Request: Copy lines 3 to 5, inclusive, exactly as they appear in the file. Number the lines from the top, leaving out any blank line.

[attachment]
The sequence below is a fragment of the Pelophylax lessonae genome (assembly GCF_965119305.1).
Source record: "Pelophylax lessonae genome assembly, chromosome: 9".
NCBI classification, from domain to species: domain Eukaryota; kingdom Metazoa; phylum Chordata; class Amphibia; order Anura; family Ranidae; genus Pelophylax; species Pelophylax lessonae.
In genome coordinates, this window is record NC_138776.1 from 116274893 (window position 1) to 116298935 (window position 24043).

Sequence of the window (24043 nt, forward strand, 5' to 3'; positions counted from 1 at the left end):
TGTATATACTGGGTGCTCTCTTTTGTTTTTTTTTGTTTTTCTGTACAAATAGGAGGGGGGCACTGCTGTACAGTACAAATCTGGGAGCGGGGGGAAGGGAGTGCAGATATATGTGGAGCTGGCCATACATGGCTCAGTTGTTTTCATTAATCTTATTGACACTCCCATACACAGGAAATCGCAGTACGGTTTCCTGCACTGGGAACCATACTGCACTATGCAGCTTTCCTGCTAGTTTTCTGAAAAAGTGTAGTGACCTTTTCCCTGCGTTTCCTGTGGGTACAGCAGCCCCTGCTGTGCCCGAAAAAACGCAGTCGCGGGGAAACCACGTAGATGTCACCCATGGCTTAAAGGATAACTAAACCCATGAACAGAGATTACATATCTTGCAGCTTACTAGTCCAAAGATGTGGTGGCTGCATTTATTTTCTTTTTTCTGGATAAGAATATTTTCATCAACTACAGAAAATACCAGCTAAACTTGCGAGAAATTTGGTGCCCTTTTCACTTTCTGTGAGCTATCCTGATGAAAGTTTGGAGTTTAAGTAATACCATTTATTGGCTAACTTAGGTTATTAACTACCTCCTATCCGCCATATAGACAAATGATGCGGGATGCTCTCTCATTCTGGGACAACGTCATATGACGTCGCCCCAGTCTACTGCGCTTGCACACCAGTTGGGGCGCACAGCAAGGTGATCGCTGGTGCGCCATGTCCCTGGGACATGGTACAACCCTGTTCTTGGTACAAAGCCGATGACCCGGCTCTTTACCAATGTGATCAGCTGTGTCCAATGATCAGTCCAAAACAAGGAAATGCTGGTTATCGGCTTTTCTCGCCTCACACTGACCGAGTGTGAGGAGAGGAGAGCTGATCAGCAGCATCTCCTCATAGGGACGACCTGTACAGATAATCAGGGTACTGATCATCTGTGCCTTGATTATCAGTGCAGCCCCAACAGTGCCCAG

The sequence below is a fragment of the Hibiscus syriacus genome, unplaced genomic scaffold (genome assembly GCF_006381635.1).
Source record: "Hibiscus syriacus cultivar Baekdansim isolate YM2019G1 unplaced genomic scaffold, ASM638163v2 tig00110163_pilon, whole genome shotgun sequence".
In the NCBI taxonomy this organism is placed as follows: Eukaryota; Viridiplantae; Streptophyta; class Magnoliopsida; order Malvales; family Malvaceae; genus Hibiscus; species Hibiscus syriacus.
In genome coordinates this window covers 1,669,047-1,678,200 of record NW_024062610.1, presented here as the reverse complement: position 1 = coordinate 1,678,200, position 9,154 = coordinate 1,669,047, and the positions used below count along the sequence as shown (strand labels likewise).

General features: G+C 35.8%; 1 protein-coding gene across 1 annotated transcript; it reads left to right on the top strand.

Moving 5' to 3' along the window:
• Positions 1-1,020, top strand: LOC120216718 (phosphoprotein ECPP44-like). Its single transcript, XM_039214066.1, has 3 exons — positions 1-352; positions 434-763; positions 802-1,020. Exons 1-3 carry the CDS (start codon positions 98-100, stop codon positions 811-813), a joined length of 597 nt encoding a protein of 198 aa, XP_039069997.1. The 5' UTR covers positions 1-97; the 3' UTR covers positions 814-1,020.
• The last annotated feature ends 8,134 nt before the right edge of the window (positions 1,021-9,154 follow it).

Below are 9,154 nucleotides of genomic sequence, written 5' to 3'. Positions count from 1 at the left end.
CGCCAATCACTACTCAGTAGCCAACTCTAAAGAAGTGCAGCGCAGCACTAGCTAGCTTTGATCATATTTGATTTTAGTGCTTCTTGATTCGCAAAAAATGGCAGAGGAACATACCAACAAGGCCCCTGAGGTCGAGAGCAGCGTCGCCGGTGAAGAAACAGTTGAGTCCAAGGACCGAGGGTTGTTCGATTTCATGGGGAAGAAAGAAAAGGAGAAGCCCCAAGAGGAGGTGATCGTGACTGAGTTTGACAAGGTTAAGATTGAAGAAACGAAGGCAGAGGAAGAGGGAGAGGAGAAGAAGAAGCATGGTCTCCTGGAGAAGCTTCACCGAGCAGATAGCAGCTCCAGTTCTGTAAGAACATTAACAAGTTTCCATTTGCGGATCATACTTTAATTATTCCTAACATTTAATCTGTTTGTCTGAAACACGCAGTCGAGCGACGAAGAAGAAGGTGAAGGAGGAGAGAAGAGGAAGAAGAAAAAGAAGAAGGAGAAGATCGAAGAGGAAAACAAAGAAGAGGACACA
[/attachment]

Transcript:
NCBI classification, from domain to species: domain Eukaryota; kingdom Metazoa; phylum Chordata; class Amphibia; order Anura; family Ranidae; genus Pelophylax; species Pelophylax lessonae.
In genome coordinates, this window is record NC_138776.1 from 116274893 (window position 1) to 116298935 (window position 24043).

Sequence of the window (24043 nt, forward strand, 5' to 3'; positions counted from 1 at the left end):